Embarking on a career in commercial real estate can be very rewarding and highly lucrative but like any new career there’s a lot to learn.
Once you have a thorough understanding of the key components it then requires persistence, determination, patience, listening and learning and above all sheer grit that will be your key to success.
As a commercial broker, you will have to target an area then research your chosen market of commercial, industrial and retail property. This means researching who owns the properties, recent sales, recent leases, terms of leases and the all-important yields that properties are fetching, it is also a really good Idea to know who are the other brokers that work the area.
Yield is the most significant factor in commercial, retail and industrial property. Yield is a way of measuring the income or future income on an investment. The income received before expenses is known as the gross yield whereas the net yield measures what income is left after expenses have been paid. Expenses the landlord can incur will range from maintenance costs, body corporate fees and management fees but this all comes down to the detail in the lease agreement, as it is also common for the tenant to pay all outgoings, depending on what country or city you are in.
With commercial properties tenants are usually responsible to pay all outgoings such as rates, insurance, water, and electricity. This is an advantage of commercial property as the return is increased for investors. This contrasts to residential properties where the landlord is responsible for paying large expenses like rates and insurances.
A commercial agent’s job is quite often a business of numbers game between the vendor and the purchaser. Unlike residential property there is a lower level of emotion involved. A purchase will come down purely based on the yield and potential which either will work for the purchaser or will not, put plainly it is an investment decision or a business decision.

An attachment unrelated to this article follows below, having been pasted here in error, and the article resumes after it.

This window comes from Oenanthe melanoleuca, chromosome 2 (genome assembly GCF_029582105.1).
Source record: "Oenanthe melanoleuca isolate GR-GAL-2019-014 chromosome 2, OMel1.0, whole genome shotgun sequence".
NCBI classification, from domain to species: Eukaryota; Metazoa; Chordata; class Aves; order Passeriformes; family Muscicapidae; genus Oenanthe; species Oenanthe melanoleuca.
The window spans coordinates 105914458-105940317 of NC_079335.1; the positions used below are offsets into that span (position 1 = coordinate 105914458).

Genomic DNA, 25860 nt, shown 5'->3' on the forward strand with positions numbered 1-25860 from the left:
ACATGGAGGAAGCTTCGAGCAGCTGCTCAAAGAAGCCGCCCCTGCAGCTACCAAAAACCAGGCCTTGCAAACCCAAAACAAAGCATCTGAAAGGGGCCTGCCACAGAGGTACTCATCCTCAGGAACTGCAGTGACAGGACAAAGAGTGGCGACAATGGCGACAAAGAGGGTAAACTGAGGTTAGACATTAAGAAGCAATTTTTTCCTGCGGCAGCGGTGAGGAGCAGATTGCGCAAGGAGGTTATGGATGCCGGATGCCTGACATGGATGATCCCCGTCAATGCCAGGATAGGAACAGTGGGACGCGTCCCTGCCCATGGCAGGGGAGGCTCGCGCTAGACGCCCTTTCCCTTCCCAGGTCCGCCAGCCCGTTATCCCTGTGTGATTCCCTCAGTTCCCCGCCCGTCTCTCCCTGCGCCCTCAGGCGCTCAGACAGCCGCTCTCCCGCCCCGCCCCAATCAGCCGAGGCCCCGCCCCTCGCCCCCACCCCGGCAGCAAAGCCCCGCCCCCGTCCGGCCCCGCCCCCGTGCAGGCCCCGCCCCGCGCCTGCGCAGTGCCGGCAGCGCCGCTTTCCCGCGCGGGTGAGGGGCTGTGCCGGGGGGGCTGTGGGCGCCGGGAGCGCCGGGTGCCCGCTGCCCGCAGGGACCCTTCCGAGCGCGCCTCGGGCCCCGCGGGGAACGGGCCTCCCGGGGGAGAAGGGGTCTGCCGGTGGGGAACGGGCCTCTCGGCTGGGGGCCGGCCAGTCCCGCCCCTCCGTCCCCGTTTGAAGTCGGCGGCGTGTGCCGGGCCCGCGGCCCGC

As a commercial agent, you will often be dealing with astute business owners with multi property investment portfolios. These are well-informed business people which will look for the same qualities in those agents that they are dealing with in buying or selling their commercial properties.
One of the common threads of commercial property is that generally, selling or leasing commercial property takes a significantly longer time, and commercial agents must be prepared to work with these timeframes, be patient and be able to budget for this.
Networking is extremely important for a commercial broker. This means making frequent contact not only with the property owners but also key players who play a role in the sales process. Accountants, lawyers, and financiers are people that will benefit your business. Forming trusting relationships will mean that they will either recommend you as a broker, refer business to you or introduce you to players in the property market. These professionals will also be invaluable for you to ask questions when they arise or keep you abreast of latest financial trends.
The overall business takes longer to grow; however the lifespan of your business will last a lifetime. You will create long lasting relationships gain a wealth of knowledge about investing in commercial property.
One of the appealing aspects of selling commercial property work is conducted in business hours of Monday to Friday as this is when professional’s businesses operate. With commercial property there are no open homes on weekends and with hard work big financial gains are easily with your reach.